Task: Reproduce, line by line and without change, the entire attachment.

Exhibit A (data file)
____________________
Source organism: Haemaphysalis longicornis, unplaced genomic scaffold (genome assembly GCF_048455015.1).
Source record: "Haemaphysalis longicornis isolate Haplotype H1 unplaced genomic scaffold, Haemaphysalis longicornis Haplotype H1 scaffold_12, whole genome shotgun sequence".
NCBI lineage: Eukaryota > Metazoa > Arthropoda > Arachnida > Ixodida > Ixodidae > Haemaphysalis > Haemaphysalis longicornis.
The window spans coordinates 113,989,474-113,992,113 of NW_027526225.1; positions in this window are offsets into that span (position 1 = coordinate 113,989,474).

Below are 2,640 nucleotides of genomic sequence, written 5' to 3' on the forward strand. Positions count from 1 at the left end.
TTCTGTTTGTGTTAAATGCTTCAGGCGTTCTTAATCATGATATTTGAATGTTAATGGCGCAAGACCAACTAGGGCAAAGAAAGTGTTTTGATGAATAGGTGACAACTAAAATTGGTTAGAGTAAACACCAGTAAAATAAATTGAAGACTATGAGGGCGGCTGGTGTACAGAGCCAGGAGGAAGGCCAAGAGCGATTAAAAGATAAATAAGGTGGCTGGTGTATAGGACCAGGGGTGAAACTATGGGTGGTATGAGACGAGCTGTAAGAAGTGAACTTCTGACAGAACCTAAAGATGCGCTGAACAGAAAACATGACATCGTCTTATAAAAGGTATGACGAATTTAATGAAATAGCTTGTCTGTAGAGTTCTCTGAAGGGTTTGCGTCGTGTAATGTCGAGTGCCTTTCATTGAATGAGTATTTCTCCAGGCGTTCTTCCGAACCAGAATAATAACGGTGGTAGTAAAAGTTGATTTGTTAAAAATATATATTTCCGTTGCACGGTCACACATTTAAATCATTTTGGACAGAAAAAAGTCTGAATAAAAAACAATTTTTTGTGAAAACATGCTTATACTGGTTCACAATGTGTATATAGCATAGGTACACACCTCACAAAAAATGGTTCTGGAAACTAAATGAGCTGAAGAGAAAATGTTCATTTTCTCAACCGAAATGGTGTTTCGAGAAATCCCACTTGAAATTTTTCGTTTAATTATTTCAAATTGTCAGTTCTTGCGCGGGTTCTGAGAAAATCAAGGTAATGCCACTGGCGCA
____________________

Source organism: Haemaphysalis longicornis, unplaced genomic scaffold (genome assembly GCF_048455015.1).
Source record: "Haemaphysalis longicornis isolate Haplotype H1 unplaced genomic scaffold, Haemaphysalis longicornis Haplotype H1 scaffold_12, whole genome shotgun sequence".
NCBI lineage: Eukaryota > Metazoa > Arthropoda > Arachnida > Ixodida > Ixodidae > Haemaphysalis > Haemaphysalis longicornis.
The window spans coordinates 113,989,474-113,992,113 of NW_027526225.1; positions in this window are offsets into that span (position 1 = coordinate 113,989,474).

Below are 2,640 nucleotides of genomic sequence, written 5' to 3' on the forward strand. Positions count from 1 at the left end.
TTCTGTTTGTGTTAAATGCTTCAGGCGTTCTTAATCATGATATTTGAATGTTAATGGCGCAAGACCAACTAGGGCAAAGAAAGTGTTTTGATGAATAGGTGACAACTAAAATTGGTTAGAGTAAACACCAGTAAAATAAATTGAAGACTATGAGGGCGGCTGGTGTACAGAGCCAGGAGGAAGGCCAAGAGCGATTAAAAGATAAATAAGGTGGCTGGTGTATAGGACCAGGGGTGAAACTATGGGTGGTATGAGACGAGCTGTAAGAAGTGAACTTCTGACAGAACCTAAAGATGCGCTGAACAGAAAACATGACATCGTCTTATAAAAGGTATGACGAATTTAATGAAATAGCTTGTCTGTAGAGTTCTCTGAAGGGTTTGCGTCGTGTAATGTCGAGTGCCTTTCATTGAATGAGTATTTCTCCAGGCGTTCTTCCGAACCAGAATAATAACGGTGGTAGTAAAAGTTGATTTGTTAAAAATATATATTTCCGTTGCACGGTCACACATTTAAATCATTTTGGACAGAAAAAAGTCTGAATAAAAAACAATTTTTTGTGAAAACATGCTTATACTGGTTCACAATGTGTATATAGCATAGGTACACACCTCACAAAAAATGGTTCTGGAAACTAAATGAGCTGAAGAGAAAATGTTCATTTTCTCAACCGAAATGGTGTTTCGAGAAATCCCACTTGAAATTTTTCGTTTAATTATTTCAAATTGTCAGTTCTTGCGCGGGTTCTGAGAAAATCAAGGTAATGCCACTGGCGCA